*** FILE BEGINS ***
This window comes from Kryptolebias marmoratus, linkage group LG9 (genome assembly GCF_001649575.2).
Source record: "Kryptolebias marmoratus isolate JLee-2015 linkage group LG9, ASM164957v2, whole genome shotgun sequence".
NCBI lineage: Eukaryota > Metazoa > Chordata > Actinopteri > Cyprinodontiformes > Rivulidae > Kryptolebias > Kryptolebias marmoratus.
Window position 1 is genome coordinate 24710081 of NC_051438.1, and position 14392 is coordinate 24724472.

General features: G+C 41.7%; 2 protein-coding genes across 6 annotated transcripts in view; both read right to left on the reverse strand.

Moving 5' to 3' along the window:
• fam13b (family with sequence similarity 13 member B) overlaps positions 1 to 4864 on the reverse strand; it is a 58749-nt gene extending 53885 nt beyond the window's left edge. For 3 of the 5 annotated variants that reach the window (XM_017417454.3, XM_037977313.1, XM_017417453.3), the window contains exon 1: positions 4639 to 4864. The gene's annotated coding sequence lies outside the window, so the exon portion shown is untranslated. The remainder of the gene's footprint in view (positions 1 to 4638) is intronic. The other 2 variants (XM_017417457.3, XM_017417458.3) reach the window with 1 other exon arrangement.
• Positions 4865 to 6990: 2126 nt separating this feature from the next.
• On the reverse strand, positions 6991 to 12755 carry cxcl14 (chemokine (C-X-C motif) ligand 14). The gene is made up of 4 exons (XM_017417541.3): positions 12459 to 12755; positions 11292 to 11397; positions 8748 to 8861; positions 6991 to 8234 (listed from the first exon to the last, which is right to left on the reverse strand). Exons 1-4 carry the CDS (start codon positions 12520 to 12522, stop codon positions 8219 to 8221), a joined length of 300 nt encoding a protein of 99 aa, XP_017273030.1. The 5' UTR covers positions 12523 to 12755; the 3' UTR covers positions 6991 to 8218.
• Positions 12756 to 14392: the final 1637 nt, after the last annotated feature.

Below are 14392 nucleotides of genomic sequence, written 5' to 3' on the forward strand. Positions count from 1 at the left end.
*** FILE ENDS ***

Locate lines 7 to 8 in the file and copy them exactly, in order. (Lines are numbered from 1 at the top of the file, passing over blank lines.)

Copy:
• fam13b (family with sequence similarity 13 member B) overlaps positions 1 to 4864 on the reverse strand; it is a 58749-nt gene extending 53885 nt beyond the window's left edge. For 3 of the 5 annotated variants that reach the window (XM_017417454.3, XM_037977313.1, XM_017417453.3), the window contains exon 1: positions 4639 to 4864. The gene's annotated coding sequence lies outside the window, so the exon portion shown is untranslated. The remainder of the gene's footprint in view (positions 1 to 4638) is intronic. The other 2 variants (XM_017417457.3, XM_017417458.3) reach the window with 1 other exon arrangement.
• Positions 4865 to 6990: 2126 nt separating this feature from the next.